[Note: Grip will be addressed in Part III, below]

III. Strength Endurance / Conditioning Circuit (2 – 3 Cycles; Rest Time Between Circuits: 2 Minutes) (Duration: ~ 10 minutes)

  • Elbow Plank: BW x 2 – 3 x 30 seconds

  • Pike Press Hold: BW x 2 – 3 x 30 seconds

  • 12″ Step Jumps: BW x 2 – 3 x 30 seconds (jump on the step, then off the step; repeat for 30 seconds)

  • Light Standing Dumbbell Curls: 12 x 2 – 3 x 30 seconds

  • Hangers (Hanging from an Overhead Bar for Time – this is the Grip portion of the workout): BW x 2 – 3 x 45 seconds

IV: Cardiovascular Training (Duration: ~ 15 minutes)

  • Jog/Run for 15 minutes

V: Cool-down / Stretch / Mobilizations (Duration: ~ 5 minutes)

  • Basic Toe Touches to the Front (Stretch): BW x 1 x 30 (make sure to stand fully upright between repetitions!)

  • External Rotations with Cable (Mobilization): BW x 1 x 15 each arm

  • Stretch tight and/or just-worked parts of your body


American Partisan Total Beginner Workout Program 2 – Minimalist Version

Now onto the “minimalist” workout program.

You’ll note that the “minimalist” workout below actually has most of the same elements as the gym-based workout suggested above. Why? Because this workout is meant for absolute beginners, and so Calisthenics exercises – exercise done with no special equipment, and usually just body weight – are an outstanding entry point for a deconditioned male lifter to get the physical fitness ball rolling, and will thus factor largely into beginner-level programming. Best of all, Calisthenics truly never get old, and should ALWAYS be included in some form or fashion in the American Partisan’s fitness lineup… forever; it seems obvious that an American Partisan Operator ought to be able to deftly, effectively, and powerfully move his own body at all times, right?

As such, not a week has gone by in my life (more or less) for over 25 years that I haven’t done some Chin-ups, Sit-Ups, and Push-Ups (or Dips) somewhere during my workouts, to say nothing of many other quality Calisthenics exercises! I always seek to find ways to slot Calisthenics exercises into my workout somehow. Calisthenics exercises are an obvious go-to for the minimalist setup; the universe of Calisthenics exercises is pretty vast, and I’ll be covering Calisthenics exercises in greater detail in a future post!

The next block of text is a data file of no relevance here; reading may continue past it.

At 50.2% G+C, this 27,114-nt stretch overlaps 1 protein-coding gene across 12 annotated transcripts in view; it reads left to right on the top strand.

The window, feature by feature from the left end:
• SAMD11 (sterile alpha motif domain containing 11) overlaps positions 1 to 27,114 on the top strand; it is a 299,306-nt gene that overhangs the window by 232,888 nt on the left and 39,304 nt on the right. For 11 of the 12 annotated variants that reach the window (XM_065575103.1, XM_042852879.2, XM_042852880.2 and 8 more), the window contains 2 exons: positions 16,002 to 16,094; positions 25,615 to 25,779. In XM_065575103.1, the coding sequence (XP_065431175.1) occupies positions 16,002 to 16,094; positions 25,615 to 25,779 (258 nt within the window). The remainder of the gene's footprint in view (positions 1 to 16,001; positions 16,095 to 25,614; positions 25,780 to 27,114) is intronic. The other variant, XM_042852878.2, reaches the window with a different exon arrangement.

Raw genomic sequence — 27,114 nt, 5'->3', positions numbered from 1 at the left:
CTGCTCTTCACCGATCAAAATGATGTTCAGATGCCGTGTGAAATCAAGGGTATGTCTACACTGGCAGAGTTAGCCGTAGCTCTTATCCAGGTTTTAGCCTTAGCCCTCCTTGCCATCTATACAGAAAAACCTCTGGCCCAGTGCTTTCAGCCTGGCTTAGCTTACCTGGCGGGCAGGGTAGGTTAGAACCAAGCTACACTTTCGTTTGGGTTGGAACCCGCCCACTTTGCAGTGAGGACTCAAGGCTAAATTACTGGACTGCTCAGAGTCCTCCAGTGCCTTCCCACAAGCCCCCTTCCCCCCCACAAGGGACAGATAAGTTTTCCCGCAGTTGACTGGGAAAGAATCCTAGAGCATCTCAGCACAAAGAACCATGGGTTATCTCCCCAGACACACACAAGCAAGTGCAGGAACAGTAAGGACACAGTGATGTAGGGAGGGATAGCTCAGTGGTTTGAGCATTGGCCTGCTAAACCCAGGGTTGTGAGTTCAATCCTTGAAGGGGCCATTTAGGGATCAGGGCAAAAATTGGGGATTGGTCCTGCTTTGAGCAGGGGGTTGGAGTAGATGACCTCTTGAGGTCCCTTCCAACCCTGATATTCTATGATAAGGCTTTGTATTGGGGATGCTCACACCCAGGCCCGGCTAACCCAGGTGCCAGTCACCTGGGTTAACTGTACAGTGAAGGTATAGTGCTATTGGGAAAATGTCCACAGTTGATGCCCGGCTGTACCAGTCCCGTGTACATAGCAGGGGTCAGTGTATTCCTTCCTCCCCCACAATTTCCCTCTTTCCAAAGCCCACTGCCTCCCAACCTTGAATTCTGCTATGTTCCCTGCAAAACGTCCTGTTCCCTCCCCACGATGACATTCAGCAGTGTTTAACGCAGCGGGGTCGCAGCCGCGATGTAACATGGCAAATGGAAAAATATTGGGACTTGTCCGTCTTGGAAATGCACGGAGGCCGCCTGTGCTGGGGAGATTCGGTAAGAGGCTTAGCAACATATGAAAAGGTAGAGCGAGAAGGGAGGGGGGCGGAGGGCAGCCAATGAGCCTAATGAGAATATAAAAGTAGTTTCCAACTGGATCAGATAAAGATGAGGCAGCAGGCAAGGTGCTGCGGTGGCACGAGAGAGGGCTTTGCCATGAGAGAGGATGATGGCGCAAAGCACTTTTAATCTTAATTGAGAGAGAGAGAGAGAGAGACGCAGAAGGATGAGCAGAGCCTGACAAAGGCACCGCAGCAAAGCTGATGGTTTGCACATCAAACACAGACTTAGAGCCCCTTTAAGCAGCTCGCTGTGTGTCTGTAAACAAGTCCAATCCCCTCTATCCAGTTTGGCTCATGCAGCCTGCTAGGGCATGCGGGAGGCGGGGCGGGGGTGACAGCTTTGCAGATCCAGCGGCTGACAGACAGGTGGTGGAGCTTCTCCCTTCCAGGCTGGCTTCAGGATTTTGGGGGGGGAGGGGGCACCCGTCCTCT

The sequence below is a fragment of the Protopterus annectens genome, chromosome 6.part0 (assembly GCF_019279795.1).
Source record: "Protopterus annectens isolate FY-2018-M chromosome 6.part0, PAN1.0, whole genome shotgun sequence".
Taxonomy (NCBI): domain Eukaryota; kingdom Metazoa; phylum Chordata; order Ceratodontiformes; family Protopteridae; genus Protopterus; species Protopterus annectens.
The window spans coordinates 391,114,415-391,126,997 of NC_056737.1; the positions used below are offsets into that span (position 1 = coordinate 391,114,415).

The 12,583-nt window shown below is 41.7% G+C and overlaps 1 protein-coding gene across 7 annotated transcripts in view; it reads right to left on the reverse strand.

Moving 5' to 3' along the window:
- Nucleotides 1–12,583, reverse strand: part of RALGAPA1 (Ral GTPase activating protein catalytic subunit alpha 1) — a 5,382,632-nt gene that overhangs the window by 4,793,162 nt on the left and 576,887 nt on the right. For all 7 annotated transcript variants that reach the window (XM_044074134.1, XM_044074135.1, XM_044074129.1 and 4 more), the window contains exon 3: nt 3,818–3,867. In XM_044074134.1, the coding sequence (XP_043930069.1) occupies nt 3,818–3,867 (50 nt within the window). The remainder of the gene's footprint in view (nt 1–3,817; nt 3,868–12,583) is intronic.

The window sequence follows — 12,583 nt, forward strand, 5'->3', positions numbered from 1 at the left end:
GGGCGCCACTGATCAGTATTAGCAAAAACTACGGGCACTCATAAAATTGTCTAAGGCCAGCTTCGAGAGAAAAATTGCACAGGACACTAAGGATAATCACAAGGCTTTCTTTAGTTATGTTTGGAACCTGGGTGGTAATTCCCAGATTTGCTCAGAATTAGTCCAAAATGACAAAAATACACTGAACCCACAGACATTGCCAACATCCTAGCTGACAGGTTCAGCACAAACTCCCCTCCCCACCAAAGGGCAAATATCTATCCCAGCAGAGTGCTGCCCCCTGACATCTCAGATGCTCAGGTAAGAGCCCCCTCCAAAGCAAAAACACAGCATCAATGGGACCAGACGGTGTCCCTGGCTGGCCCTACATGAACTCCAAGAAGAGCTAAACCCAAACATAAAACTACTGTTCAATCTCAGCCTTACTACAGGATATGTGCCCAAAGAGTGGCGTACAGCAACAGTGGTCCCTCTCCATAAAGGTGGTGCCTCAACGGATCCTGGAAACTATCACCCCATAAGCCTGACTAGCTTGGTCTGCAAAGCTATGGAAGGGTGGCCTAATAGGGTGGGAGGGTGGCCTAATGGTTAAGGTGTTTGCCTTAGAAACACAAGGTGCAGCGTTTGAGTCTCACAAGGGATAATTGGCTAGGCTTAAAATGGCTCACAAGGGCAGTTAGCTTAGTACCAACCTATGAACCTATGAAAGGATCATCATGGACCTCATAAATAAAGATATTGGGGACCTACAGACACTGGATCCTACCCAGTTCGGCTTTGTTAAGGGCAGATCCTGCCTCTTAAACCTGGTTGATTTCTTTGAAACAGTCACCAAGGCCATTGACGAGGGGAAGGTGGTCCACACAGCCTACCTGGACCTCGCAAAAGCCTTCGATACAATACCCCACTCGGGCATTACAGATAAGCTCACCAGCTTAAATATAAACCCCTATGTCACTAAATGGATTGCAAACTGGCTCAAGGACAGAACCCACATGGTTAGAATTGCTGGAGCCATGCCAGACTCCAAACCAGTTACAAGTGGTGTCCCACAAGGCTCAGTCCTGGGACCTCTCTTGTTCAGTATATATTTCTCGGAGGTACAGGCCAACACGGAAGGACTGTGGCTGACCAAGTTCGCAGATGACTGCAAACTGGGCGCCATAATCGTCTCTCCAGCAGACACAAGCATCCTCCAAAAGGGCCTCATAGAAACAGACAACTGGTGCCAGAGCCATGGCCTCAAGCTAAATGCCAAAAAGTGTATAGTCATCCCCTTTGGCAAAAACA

For more advanced trainees doing minimalist workouts later down the line, the introduction of external loading (again, using sandbags, barrels, loading belts, and other objects) will be very helpful for adding intensity and functional variety to your workout. But for beginners, mere body weight will be sufficient in most cases. 

[Important Note: This minimalist workout assumes the availability of an overhead/chinning bar. Don’t have one? GET ONE!!! If there is any one single piece of exercise equipment that is pretty much mandatory and that simply cannot be substituted, it’s the overhead bar. I’d also recommend that all Partisans equip themselves with all of the equipment specified in my very first post, but certainly the overhead bar is truly a MUST.]

I. Warm-Up + Stretch (Duration: ~ 15 min)

  • Jog/Run for 10 minutes (treadmill; trail; or pavement)

  • Stretch tight areas on your body for 5 minutes: back; shoulders; neck (Note: YouTube is pretty good for getting some stretching ideas!)

II. Strength Training Circuit (3x Cycles; Rest Time Between Circuits: 2 Minutes) (Duration: ~ 15 minutes)

  • Push: Push-Ups (Traditional) – BW x 3 – 4 x 20

  • Pull: Chin-Ups (Traditional) – BW x 3 – 4 x 6

  • Legs: Body Weight Squat – BW x 3 – 4 x 25

  • Core: Throw-Arm, Straight-Leg Sit-Ups – BW x 3 – 4 x 15 (Start by lying on your back with your arms extended straight above your head and legs perfectly straight; throw your arms forward to generate the momentum for the start of your Sit-Up and sit all the way up; lie back down, and repeat for the prescribed number of reps)

  • Neck: 2-Way Neck Bridge Hold Against Wall (Front and Back) – BW x 3 – 4 x 45 seconds each side

[Note: Grip will be addressed in Part III, below]

III. Strength Endurance / Conditioning Circuit (2x Cycles; Rest Time Between Circuits: 2 Minutes) (Duration: ~ 10 minutes)

  • Elbow Plank: BW x 2 – 3 x 30 seconds

  • Pike Press Hold: BW x 2 – 3 x 30 seconds

  • 12″ Step Jumps: BW x 2 – 3 x 30 seconds (jump on the step, then off the step; repeat for 30 seconds)

  • Sandbag Curls: 25 lbs. (of sand in the bag) x 2 – 3 x 30 seconds (see examples of how to do this here and here)

  • Hangers (Hanging from an Overhead Bar for Time – this is the Grip portion of the workout): BW x 2 – 3 x 45 seconds

IV: Cardiovascular Training (Duration: ~ 15 minutes)

  • Jog/Run for 15 minutes

V: Cool-down / Stretch / Mobilizations (Duration: ~ 5 minutes)